After 12 hours of negotiations, Israel Folau and Rugby Australia have not come to a resolution over his sacking, but talks will continue on Wednesday.
- Folau is suing Rugby Australia for $14 million and is demanding an apology after being sacked for his post on social media
- Last week Folau increased his compensation claim from $10 million to $14 million
- Folau is a hardline Christian who also recently claimed fatal bushfires were God’s punishment for legalising abortion and same-sex marriage
Mediation between Folau and Rugby Australia began at the Federal Court in Melbourne on Monday morning, in the hope of avoiding a trial over the former rugby star’s sacking.
Folau’s contract was terminated by Rugby Australia in May after he posted to social media that homosexuals, among others, would go to hell.
He claims he was wrongfully dismissed by Rugby Australia and Rugby NSW and has taken them to court, asking for $14 million in compensation and an apology.
His solicitor George Haros told reporters in Melbourne late on Monday evening they weren’t able to reach an “amicable solution” just yet.
“However, where we stand is that mediation remains on foot and (we) are hopeful to reach one (an agreement) in the coming days,” he said.
The sacked Wallaby and his netballer wife Maria Folau were at court on Monday.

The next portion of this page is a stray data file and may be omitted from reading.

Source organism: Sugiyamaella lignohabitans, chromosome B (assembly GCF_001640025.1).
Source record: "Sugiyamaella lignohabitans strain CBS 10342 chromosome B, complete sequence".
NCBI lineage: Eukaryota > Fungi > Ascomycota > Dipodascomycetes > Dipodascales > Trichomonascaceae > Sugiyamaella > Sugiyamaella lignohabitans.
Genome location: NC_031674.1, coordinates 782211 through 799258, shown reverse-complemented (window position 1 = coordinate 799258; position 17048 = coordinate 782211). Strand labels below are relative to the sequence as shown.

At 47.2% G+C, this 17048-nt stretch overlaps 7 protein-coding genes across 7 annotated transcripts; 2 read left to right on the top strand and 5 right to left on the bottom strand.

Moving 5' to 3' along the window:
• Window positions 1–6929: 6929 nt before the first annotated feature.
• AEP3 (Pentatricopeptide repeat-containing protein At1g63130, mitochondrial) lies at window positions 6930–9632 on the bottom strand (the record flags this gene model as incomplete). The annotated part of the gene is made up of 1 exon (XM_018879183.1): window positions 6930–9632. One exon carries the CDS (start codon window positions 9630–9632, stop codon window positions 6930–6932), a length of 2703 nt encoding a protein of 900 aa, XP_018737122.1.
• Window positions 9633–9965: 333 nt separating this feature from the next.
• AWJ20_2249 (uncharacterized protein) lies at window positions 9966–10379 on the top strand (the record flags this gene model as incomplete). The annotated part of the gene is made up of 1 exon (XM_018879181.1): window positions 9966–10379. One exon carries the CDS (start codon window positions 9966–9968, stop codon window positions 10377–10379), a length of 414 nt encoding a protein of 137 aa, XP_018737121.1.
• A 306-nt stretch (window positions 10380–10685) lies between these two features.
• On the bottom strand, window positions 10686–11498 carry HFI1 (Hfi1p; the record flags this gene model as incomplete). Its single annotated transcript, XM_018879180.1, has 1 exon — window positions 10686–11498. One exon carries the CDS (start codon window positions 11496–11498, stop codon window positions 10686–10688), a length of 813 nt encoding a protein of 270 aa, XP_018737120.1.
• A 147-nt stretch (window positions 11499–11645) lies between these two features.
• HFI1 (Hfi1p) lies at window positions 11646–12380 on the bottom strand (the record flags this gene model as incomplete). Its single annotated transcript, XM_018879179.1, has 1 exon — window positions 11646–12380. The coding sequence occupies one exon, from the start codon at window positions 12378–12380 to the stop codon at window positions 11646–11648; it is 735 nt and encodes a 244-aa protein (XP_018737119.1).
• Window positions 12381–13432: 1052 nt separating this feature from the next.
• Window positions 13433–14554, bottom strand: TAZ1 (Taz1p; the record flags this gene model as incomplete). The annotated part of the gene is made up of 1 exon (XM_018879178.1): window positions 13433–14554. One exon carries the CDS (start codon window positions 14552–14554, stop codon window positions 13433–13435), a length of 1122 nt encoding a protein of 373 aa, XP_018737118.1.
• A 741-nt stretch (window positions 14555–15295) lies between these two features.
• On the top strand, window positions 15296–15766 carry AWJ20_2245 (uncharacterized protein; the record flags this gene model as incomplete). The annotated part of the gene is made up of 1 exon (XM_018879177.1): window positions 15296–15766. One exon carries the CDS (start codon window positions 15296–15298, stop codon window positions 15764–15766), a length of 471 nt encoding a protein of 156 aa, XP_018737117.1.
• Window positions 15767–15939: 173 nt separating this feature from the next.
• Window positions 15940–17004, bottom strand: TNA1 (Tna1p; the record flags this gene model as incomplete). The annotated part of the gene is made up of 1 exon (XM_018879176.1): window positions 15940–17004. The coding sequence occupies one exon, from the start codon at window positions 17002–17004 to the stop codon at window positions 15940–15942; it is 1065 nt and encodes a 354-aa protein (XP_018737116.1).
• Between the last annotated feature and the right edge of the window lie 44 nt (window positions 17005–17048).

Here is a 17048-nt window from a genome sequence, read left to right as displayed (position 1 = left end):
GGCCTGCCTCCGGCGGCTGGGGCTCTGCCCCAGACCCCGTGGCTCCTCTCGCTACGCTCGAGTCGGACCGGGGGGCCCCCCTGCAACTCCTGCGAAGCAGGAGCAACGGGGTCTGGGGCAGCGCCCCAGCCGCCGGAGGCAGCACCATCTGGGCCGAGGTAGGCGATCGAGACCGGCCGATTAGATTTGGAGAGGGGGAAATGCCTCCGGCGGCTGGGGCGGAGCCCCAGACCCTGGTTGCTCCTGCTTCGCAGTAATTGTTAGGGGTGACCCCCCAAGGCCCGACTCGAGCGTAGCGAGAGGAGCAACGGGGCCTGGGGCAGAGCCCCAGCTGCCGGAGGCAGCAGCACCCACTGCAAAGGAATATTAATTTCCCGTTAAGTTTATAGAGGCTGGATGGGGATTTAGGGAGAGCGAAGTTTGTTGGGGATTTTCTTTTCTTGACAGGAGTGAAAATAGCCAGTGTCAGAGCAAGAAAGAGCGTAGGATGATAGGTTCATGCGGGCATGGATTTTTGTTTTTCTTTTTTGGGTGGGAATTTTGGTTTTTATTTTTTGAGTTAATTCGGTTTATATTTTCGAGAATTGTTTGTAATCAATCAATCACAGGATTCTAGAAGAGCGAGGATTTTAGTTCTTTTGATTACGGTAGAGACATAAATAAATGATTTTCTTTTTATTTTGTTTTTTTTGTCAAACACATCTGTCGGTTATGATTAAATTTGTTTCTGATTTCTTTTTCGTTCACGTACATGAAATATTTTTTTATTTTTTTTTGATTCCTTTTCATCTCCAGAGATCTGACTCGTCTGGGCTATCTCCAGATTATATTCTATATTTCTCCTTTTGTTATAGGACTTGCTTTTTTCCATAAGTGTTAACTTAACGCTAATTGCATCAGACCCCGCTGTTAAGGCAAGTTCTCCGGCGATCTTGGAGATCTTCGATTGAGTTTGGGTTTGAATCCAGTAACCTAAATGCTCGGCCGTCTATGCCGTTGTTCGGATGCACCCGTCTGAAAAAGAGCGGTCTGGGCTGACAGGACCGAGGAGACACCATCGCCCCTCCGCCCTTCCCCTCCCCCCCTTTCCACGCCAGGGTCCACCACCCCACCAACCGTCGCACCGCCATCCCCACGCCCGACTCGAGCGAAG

Folau was greeted by supporters holding banners outside court, and he held a praying circle with them, before going inside.
Rugby Australia has said it is more determined than ever to fight the unfair dismissal case.
Outside court, Rugby Australia boss Raelene Castle said Folau’s decision to keep making inflammatory comments since his sacking proved they had done the right thing.
“We’ve had many messages and emails of support and it’s these messages from those within our community and the wider sports community that leaves us in no doubt that we are doing what’s right. Israel’s commentary subsequent to his termination have only reinforced this belief,” Ms Castle said.
The former rugby league and AFL player last week said the Wallabies would have done better in the 2019 Rugby World Cup if he was playing.
“I understand that not everyone shares my faith and some find it difficult to reconcile with their own beliefs,” Folau said in a video posted on his website before the meeting.
“I want to be clear that I only share passages from the Bible as a gesture of love.
“We pray that we might all find redemption and peace in the words of the Lord Jesus Christ as we head to today’s mediation, we also ask that He watches over us, so that both parties might realise the courage to uphold the truth.”
Ms Castle said a tribunal found Folau had committed a high level breach of his contract and he had refused to curb his social media use.
“Israel admitted he had caused harm with his comments and stated that he would not curb his social media use and will post whatever he likes whenever he feels the need to share his views,” she said.
“Rugby Australia is confident in its legal position but we come here today with a genuine desire to find a settlement that is sensible and reasonable so that we can return all our focus and resources to growing the game of rugby across Australia.”
After talks ended on Monday night, Rugby Australia put out a short statement confirming talks had been adjourned, and that negotiations would resume at 11.30am on Wednesday.